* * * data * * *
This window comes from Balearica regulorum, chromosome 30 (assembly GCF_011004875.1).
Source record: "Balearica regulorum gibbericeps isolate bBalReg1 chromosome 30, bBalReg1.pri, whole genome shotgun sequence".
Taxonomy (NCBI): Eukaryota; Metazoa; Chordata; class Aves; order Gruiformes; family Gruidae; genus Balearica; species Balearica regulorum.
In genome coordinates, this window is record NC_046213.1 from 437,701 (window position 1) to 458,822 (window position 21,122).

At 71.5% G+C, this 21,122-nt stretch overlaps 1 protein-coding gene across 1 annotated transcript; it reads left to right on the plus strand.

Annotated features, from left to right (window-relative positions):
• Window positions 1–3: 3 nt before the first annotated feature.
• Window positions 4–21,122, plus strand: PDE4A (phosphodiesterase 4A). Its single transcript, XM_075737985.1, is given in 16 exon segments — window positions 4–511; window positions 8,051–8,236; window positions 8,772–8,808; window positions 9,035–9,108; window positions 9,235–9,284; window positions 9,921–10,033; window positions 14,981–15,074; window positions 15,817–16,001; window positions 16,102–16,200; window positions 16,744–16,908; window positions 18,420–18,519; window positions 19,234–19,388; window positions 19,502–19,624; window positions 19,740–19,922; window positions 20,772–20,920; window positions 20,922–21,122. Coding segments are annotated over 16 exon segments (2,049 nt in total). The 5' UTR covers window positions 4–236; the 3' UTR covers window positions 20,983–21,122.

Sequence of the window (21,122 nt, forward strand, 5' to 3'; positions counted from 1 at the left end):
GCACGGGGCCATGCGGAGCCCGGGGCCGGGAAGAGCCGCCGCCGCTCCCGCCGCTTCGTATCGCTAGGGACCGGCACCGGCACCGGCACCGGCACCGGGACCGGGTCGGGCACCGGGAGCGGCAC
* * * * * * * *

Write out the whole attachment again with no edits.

This window comes from Balearica regulorum, chromosome 30 (assembly GCF_011004875.1).
Source record: "Balearica regulorum gibbericeps isolate bBalReg1 chromosome 30, bBalReg1.pri, whole genome shotgun sequence".
Taxonomy (NCBI): Eukaryota; Metazoa; Chordata; class Aves; order Gruiformes; family Gruidae; genus Balearica; species Balearica regulorum.
In genome coordinates, this window is record NC_046213.1 from 437,701 (window position 1) to 458,822 (window position 21,122).

At 71.5% G+C, this 21,122-nt stretch overlaps 1 protein-coding gene across 1 annotated transcript; it reads left to right on the plus strand.

Annotated features, from left to right (window-relative positions):
• Window positions 1–3: 3 nt before the first annotated feature.
• Window positions 4–21,122, plus strand: PDE4A (phosphodiesterase 4A). Its single transcript, XM_075737985.1, is given in 16 exon segments — window positions 4–511; window positions 8,051–8,236; window positions 8,772–8,808; window positions 9,035–9,108; window positions 9,235–9,284; window positions 9,921–10,033; window positions 14,981–15,074; window positions 15,817–16,001; window positions 16,102–16,200; window positions 16,744–16,908; window positions 18,420–18,519; window positions 19,234–19,388; window positions 19,502–19,624; window positions 19,740–19,922; window positions 20,772–20,920; window positions 20,922–21,122. Coding segments are annotated over 16 exon segments (2,049 nt in total). The 5' UTR covers window positions 4–236; the 3' UTR covers window positions 20,983–21,122.

Sequence of the window (21,122 nt, forward strand, 5' to 3'; positions counted from 1 at the left end):
GCACGGGGCCATGCGGAGCCCGGGGCCGGGAAGAGCCGCCGCCGCTCCCGCCGCTTCGTATCGCTAGGGACCGGCACCGGCACCGGCACCGGCACCGGGACCGGGTCGGGCACCGGGAGCGGCAC